Ideas and info from NSTA’s December K-12 journals

The Science Teacher: Novel Science Tools

I once worked with a teacher who said that he would put off doing anything with technology until “things settled down.” I suspect he’s still waiting… The featured articles in this issue look at some current (as of now anyway) technologies that related to teaching and learning in science, such as mapping tools, digital probeware and sensors, and online simulations. The lessons show their connections to the NGSS.

  • Wired for Controversy describes the materials and methodology used to explore ethics in autonomous systems through cyborg roaches and robotic insects. Sounds almost like science fiction!
  • Turn Your Smartphone Into a Science Laboratory has several activities in which students collect and analyze data related to force and motion as al alternative to more expensive probes or monitors. We can use our phones in class!
  • Where the Birds Live is another phone-enhanced activity in which students use real data and online maps to explore bird habitats, migration patterns, and biodiversity.
  • Clearing the Air explores the greenhouse effect in the context of black-body radiation and Wien’s Law in a 5E lesson using online simulations.
  • The Learning Portal describes a source of free classroom-tested web-based activities that use probes and models.
  • Science 2.0: Did They Really Read It? Describes two online tools to assess student comprehension of reading and video resources. (See the authors’ related blog).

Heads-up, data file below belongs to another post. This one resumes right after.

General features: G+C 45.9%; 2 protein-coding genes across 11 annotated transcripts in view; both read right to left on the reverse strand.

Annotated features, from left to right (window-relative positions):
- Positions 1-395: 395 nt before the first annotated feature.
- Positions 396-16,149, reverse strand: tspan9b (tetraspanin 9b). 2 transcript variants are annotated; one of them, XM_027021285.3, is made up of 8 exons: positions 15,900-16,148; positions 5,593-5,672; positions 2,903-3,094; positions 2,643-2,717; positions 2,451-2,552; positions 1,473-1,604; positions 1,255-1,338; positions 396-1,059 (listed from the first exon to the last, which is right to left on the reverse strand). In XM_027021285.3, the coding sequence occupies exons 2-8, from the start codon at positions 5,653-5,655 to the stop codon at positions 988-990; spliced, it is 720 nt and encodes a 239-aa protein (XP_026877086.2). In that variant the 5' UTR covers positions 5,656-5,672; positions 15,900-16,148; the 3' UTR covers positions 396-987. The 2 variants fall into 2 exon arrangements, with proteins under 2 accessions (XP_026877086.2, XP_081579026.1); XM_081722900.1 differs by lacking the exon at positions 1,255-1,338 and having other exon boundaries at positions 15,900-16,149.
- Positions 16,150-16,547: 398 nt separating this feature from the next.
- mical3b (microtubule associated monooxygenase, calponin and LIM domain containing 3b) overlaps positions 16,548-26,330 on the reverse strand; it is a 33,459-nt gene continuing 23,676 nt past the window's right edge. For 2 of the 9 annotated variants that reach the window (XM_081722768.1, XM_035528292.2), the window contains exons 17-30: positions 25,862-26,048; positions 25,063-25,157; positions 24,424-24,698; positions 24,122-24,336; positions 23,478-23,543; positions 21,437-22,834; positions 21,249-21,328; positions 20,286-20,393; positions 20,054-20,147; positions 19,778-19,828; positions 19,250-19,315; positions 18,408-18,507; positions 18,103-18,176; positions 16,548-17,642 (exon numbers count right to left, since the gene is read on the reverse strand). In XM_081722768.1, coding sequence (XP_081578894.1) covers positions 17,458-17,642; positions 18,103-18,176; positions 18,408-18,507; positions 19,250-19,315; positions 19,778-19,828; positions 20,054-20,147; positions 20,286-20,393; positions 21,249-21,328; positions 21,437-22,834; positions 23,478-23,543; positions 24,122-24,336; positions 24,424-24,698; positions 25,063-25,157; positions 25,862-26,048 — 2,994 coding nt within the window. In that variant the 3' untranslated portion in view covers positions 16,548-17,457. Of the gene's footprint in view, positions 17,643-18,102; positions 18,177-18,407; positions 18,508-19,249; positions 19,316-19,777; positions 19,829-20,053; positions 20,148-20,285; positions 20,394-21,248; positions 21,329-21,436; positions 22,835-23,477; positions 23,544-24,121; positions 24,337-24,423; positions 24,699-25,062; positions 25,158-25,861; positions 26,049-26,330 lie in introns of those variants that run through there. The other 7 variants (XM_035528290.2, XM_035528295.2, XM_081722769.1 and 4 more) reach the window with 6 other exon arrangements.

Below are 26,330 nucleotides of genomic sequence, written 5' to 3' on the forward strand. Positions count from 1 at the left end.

For more on the content that provides a context for these projects and strategies see the SciLinks websites for Acceleration, Birds, Biodiversity, Blackbody Radiation, Centripetal Force, Conduction Convection and Radiation, DNA Replication, Forces and Motion, Gravity, Greenhouse Effect, Max Planck, Migration of Birds.

Continue for Science Scope and Science and Children

Science Scope: Science and Engineering Practices

Assessing Science Practices: Moving Your Class Along a Continuum groups the eight science and engineering practices into three categories: investigating, sensemaking, and critiquing. The authors include an assessment tool and describe how it can be used during a lesson.

Other featured articles:

For another engineering project, see Engineering Encounters: Creating a Prosthetic Hand from Science & Children.

For more on the content that provides a context for these projects and strategies see the SciLinks websites for Forces and Motion, Plant Growth, Plate Tectonics.

 

Science and Children: Earth’s Place in the Universe

As always, the articles in this issue have ideas for classroom activities that align with the NGSS, along with photos of students, examples of their work, rubrics, and downloadable resources.

From the Science Teacher: Career of the Month: Earthquake Engineer

For more on the content that provides a context for these projects and strategies see the SciLinks websites for Archaeology, Constellations, Fossil Discoveries, Fossils, Fossil Record, Planets, Properties of Light, Seasons, Stars, Sun, Using Models in Earth Science.

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